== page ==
The “Star Wars” franchise started a long, long time ago. Since then, we’ve been blessed with three great movies, three Marvel movies masquerading as “Star Wars” movies, three movies that are only exciting because of the fan service (and no, I will not elaborate any further), a killer prequel spinoff, a mediocre origin story spinoff, multiple animated series, a Christmas special, a LEGO Christmas special, more video games than you can shake a joystick at, and, recently, a slew of exciting live-action series featuring some of our favorite “Star Wars” characters from the last 45-plus years.
For years, fans have been trying to connect all the dots between various “Star Wars” stories. While some connections started as theory and were later confirmed by a show or series, some connections require a little more faith in the Force. Let’s take a look at some of the wildest “Star Wars” fan theories.
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Jar-Jar Binks Was a Sith Force User
Say what you will about “Star Wars: Episode I – The Phantom Menace” — it gave us some memorable characters, like the villain Darth Maul and every 7-year-old’s favorite character, Jar-Jar Binks. He’s clumsy, kind of dumb, and somehow always walks away unscathed. His accidents rarely seem to have negative consequences and tend to turn the tide of a fight, if only momentarily.
What if this “dumb luck” is actually the Force and the bumbling, goofy way Jar-Jar carries himself is all just an act? We routinely see Jar-Jar capable of physical feats that are characteristic of a Jedi, like huge jumps and flips, so what else could he be capable of? Could he be capable of other tricks, like Jedi Mind Control?
Assuming that Jar-Jar is capable of Jedi Mind Control, then his political career in the later parts of the prequel trilogy is even more suspect. If he’s a bumbling fool, how do we explain away his rapid rise to the galactic senate? Why would Palpatine keep Jar-Jar around unless the two were in cahoots?
Rewatch the prequels (godspeed) through the lens of “Jar-Jar is actively manipulating everyone around him, and all his actions are deliberate,” and tell me he doesn’t seem incredibly sinister.
Ewoks Ate Stormtroopers
Despite the fact that they look like teddy bears, Ewoks are brutal and clever combatants. We see them setting traps for Stormtroopers, executing ambushes, and taking down Imperial walkers. Ewoks manage to capture Han Solo, Luke Skywalker, and Chewbacca, and what do they do next? Tie the rebel heroes to a spit to hang them over a fire.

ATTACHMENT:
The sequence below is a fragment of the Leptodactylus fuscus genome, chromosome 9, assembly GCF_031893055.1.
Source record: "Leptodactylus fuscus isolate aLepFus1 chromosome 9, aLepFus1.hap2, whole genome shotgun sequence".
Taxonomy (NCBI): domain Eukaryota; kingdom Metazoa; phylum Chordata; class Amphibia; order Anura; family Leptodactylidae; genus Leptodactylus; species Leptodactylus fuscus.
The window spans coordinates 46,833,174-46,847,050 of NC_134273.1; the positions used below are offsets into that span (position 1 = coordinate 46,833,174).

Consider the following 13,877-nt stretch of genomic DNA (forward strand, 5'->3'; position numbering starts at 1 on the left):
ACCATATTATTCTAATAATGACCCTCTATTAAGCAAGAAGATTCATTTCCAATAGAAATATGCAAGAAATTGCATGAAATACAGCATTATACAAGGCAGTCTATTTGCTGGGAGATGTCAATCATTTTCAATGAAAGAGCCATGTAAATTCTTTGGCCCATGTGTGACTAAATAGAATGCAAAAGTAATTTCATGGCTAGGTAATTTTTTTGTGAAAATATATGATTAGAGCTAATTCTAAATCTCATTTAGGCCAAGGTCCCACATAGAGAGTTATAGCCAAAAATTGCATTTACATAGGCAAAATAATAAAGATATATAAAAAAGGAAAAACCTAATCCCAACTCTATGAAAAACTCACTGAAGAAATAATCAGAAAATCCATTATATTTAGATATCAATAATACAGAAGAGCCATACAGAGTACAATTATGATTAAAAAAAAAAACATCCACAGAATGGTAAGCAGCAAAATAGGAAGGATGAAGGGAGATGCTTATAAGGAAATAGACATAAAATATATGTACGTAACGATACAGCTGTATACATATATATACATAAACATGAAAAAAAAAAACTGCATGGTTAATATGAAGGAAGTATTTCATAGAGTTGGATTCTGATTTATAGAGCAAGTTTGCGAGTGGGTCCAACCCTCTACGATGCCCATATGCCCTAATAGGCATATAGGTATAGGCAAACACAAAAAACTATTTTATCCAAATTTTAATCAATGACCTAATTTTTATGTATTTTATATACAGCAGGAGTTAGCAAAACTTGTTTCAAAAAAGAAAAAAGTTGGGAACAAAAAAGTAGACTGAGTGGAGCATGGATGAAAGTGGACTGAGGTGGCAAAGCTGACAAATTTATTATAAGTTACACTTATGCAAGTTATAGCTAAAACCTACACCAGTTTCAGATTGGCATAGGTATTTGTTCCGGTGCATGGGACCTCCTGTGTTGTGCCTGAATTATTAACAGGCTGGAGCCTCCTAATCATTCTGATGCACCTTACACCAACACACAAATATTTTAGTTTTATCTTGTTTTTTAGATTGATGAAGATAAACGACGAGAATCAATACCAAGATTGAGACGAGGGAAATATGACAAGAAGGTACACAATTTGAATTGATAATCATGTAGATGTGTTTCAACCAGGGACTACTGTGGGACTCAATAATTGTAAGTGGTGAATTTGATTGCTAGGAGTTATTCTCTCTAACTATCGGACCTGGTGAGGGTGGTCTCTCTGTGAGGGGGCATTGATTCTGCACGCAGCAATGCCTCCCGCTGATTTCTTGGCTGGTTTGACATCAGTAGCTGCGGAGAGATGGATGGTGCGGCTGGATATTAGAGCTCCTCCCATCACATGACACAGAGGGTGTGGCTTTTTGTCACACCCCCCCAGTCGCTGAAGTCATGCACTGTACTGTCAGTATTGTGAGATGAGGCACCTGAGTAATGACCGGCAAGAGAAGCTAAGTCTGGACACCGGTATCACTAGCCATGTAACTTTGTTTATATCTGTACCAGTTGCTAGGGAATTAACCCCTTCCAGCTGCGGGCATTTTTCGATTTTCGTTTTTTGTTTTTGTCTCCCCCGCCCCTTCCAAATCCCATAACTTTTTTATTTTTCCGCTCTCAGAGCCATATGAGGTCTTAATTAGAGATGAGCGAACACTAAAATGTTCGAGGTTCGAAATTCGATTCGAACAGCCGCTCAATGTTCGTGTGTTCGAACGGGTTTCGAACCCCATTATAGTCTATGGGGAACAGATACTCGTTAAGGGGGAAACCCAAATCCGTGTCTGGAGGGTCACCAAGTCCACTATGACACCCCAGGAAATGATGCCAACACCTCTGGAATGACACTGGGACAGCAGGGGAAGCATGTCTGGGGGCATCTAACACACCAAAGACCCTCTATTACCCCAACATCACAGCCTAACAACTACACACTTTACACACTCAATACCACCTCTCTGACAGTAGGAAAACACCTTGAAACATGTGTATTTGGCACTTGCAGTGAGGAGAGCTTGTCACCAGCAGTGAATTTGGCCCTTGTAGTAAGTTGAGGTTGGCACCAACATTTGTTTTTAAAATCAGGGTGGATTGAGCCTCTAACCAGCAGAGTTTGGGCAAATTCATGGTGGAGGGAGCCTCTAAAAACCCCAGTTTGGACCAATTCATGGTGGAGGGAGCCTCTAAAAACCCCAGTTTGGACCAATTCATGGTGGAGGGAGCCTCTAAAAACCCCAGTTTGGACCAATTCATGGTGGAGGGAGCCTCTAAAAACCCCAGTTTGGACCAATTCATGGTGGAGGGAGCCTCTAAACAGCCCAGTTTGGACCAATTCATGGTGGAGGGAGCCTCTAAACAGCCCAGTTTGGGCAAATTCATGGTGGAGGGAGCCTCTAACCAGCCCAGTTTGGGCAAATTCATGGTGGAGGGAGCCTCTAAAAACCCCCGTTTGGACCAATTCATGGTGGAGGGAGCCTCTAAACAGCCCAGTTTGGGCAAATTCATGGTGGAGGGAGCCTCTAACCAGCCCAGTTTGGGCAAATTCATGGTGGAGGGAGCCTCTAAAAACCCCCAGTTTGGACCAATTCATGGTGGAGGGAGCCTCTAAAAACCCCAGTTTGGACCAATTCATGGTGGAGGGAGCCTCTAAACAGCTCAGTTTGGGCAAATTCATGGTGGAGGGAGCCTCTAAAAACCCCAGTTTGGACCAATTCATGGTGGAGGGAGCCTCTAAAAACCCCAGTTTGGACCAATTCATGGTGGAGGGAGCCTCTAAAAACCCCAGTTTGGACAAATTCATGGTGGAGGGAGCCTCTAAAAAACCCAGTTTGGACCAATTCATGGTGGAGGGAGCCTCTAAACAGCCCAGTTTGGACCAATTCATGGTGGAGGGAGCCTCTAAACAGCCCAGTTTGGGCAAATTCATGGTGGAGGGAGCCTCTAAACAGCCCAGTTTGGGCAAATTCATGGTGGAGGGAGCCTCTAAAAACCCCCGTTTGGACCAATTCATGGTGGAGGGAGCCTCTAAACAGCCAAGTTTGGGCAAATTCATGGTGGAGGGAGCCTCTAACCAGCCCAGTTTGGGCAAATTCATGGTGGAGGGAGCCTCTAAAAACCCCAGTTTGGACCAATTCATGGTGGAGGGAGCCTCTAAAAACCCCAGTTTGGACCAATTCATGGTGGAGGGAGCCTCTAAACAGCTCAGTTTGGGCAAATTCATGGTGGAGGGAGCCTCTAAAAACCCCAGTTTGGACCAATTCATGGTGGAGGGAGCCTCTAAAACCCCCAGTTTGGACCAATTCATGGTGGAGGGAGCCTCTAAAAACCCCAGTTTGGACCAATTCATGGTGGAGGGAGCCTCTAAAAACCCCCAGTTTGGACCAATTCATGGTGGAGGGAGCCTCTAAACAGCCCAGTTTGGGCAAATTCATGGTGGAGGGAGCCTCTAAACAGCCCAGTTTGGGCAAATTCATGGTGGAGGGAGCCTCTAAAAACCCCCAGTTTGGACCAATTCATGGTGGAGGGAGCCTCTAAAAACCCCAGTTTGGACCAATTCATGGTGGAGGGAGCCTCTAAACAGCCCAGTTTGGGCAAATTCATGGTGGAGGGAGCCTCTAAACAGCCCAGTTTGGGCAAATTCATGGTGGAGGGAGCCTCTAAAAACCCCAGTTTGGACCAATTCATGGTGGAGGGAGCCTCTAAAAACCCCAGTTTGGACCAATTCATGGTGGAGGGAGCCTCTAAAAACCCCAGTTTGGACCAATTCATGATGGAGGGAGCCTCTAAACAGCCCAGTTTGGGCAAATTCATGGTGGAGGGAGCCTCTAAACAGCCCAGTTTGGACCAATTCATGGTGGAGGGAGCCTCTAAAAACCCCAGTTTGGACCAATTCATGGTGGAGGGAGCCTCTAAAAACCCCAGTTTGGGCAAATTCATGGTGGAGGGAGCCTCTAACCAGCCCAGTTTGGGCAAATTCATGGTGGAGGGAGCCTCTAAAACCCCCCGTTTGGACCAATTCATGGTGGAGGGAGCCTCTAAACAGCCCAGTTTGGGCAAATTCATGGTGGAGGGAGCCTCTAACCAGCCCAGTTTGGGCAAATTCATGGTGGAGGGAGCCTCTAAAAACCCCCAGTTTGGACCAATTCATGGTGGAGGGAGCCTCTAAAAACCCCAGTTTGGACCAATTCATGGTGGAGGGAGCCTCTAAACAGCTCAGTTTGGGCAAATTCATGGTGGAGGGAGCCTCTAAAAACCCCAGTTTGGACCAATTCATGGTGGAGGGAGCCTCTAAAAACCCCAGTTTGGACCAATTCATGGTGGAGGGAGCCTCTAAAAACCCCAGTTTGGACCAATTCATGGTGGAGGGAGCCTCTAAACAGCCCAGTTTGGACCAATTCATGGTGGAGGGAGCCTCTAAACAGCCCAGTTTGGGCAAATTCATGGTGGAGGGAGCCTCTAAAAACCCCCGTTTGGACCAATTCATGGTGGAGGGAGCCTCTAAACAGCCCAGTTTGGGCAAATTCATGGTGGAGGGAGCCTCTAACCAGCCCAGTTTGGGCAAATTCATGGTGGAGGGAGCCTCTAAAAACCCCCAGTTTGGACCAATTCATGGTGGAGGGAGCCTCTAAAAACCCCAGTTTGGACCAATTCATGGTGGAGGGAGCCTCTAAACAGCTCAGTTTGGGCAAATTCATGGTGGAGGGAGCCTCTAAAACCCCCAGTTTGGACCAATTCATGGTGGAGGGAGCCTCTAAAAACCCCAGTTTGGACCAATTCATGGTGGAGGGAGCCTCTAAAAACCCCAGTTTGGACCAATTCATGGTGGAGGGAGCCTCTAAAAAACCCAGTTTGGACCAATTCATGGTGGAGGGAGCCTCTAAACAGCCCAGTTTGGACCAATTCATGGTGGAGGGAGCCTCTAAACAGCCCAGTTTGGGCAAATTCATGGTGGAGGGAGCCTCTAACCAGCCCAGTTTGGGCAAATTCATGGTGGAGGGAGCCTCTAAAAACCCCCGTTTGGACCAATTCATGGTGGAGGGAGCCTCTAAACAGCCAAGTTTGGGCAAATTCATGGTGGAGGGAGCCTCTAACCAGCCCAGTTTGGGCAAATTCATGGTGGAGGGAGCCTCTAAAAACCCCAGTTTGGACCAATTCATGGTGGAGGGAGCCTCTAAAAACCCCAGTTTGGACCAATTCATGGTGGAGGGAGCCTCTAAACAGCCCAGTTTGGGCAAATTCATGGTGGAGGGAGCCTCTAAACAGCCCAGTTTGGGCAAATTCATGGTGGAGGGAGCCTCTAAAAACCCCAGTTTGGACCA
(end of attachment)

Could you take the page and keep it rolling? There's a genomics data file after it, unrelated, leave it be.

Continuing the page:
After the Ewoks help the rebels during the Battle of Endor in “Return of the Jedi,” we see them using Stormtrooper helmets as drums, but we never see a Stormtrooper body. The Ewoks always seem to dine off-screen. Coincidence? I think not. It’s entirely plausible (and even likely) that many a Stormtrooper fell into an Ewok trap and found himself tied to a spit without Leia or C-3PO to save him from his fate.
Palpatine Is Probably Anakin’s Daddy
Anakin, as his mother, Shmi, tells us in “The Phantom Menace,” never had a father. In “Star Wars: Episode III – Revenge of the Sith,” Palpatine tells Anakin about a Sith Lord, Darth Plagueis, who was able to extend his own life and the lives of his loved ones and even create life using the Force. We know that Palpatine was Plagueis’ apprentice, and it stands to reason that Palpatine learned how to create life.
When we connect these dots, it looks very likely that Anakin, a massively Force-sensitive child with no perceivable biological father, was Palpatine’s Force-creation. If we factor in story threads from the sequel trilogy, where Rey is eventually revealed to be Palpatine’s granddaughter, we get the idea that Palpatine is trying to pass on the family business (of galactic tyranny) by any means necessary or that he’s trying to create, using the Force, his means of cementing his power.
Boba Fett Killed Uncle Owen and Aunt Beru
Luke’s aunt and uncle were found burnt to death in their Tatooine home. There’s only one character in the original trilogy we see using a flamethrower, and that’s Boba Fett, who Darth Vader has to remind “no disintegrations” in “Star Wars: The Empire Strikes Back.” This remark cements Boba Fett as a ruthless killer, and when we factor in how notoriously inaccurate Stormtroopers are (regardless of whatever Obi-Wan seems to think), it makes sense that Boba Fett would have been dispatched to assist in tracking C-3PO and R2-D2 through the desert. Their trail would have led Fett to Uncle Owen and Aunt Beru’s moisture farm for one last family barbecue.
Stormtroopers Missed on Purpose
Early in “Star Wars: A New Hope,” Obi-Wan Kenobi insists that “only Imperial Stormtroopers are precise” while he and Luke inspect a destroyed Jawa Sandcrawler. Yet throughout the original trilogy, we see Stormtroopers shooting around their targets, but rarely at their targets. If they’re so precise, perhaps they’re missing on purpose, which suggests that Vader, Palpatine, or someone in the chain of command knew that our rebel heroes Luke and Leia were Vader’s children.
Han Solo Is Force-Sensitive
This one makes a ton of sense. Han Solo’s son, Ben, trained under Luke before turning to the dark side and becoming Kylo Ren. We know Leia was also Force-sensitive, which could explain why she and Han were drawn together. Having some heightened connection to the Force could also explain Solo’s prowess as a pilot, which we’ve seen from Force-users like Anakin Skywalker (and this prowess continued as he took on the mantle of Darth Vader), Luke Skywalker, and Rey.